How is the average dish on which the rating is based calculated?

The company Eaternity determined the carbon footprint of 76,034 dishes and calculated that an average of 3994 grams of CO₂ per day is consumed to meet daily nutrient needs. Calculator flats are compared to this value. We classify dishes as good for the climate as dishes that emit less CO₂ than a comparable average dish in order to cover a similar share of the nutritional requirements.

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Depending on whether foods are compared on the basis of nutrients or calories, some dishes are rated differently despite similar CO₂ emissions. A food that provides many important nutrients tends to be considered more climate-friendly. The same goes – vice versa, of course – for the “bad” designation. A meal is labeled as very good or very bad if it generates less than half or more than double the CO₂, also converted into nutritional value. By comparing the climate according to portions and calories, we only show the difference with the average dish.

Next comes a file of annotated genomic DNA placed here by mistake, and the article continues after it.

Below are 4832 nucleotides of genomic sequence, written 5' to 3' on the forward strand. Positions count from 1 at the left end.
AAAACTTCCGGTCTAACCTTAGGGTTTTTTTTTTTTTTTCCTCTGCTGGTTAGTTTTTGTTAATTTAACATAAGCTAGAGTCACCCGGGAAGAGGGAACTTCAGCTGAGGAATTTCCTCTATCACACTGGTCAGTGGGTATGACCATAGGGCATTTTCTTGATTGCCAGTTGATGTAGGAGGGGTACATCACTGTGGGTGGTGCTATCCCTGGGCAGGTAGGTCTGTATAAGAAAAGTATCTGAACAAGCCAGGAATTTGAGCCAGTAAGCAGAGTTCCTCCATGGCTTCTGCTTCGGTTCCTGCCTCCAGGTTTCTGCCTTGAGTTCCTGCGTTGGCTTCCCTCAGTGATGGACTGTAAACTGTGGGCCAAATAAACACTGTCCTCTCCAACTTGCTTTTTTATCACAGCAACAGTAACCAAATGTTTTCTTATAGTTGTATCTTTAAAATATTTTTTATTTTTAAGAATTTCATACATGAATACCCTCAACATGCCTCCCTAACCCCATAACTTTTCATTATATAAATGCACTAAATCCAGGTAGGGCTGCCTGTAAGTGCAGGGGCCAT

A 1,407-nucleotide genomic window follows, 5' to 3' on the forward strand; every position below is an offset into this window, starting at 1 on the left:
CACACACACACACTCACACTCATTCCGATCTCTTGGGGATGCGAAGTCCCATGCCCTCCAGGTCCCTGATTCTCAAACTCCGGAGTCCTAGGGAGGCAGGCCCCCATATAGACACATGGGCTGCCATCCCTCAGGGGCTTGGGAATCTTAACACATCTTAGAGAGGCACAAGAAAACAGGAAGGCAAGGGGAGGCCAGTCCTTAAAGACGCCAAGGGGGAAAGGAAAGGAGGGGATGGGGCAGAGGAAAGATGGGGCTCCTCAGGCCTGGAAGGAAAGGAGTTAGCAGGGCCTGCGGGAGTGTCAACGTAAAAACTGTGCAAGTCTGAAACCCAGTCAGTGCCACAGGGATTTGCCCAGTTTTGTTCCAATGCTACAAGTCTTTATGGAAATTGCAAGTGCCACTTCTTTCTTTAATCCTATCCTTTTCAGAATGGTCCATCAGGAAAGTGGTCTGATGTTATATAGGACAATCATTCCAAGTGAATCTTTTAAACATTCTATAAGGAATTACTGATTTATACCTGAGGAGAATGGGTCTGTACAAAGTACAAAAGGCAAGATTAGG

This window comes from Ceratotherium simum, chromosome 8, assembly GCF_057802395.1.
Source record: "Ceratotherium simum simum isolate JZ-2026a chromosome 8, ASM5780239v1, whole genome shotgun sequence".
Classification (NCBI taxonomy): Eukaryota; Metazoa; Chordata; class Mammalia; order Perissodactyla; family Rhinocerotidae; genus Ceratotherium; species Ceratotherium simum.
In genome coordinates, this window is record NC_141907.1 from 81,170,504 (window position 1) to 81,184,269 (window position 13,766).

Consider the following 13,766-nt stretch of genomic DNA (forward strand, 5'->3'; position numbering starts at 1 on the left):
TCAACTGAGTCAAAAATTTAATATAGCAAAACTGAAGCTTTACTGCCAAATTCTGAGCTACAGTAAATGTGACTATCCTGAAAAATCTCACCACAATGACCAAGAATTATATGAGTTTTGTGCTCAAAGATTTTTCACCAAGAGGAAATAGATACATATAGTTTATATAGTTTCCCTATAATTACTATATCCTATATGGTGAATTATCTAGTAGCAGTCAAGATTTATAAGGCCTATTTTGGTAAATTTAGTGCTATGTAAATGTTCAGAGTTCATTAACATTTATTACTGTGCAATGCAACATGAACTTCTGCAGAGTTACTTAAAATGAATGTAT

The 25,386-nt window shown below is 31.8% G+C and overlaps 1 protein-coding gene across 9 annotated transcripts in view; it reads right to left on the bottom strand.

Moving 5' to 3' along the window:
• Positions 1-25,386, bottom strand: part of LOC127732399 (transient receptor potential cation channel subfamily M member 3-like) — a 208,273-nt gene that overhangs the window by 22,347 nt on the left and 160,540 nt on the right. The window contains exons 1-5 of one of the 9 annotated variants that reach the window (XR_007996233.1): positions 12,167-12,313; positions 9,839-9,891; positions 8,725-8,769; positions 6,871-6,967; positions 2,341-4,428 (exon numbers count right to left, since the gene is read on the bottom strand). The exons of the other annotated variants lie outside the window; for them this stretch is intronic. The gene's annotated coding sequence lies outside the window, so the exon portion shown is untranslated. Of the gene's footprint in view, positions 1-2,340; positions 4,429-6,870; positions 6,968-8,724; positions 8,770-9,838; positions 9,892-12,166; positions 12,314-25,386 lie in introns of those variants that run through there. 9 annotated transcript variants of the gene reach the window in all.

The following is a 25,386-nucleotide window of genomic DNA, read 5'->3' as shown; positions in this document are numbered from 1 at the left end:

What is a CO₂ equivalent?

CO₂ equivalents are a unit that makes it even easier to classify whether a food is good for the climate. Because the production of certain foods emits not only CO₂ but also methane. It is another greenhouse gas that is also harmful to the climate. However, if only CO₂ emissions were calculated, methane would not be included. This would improve the balance sheet.

The calculator takes this into account by displaying not only CO₂ emissions, but also so-called “CO₂ equivalents”. Methane gas emissions are converted into CO₂ emissions using a scientific method. This is the only way to compare foods to each other in terms of climate footprint.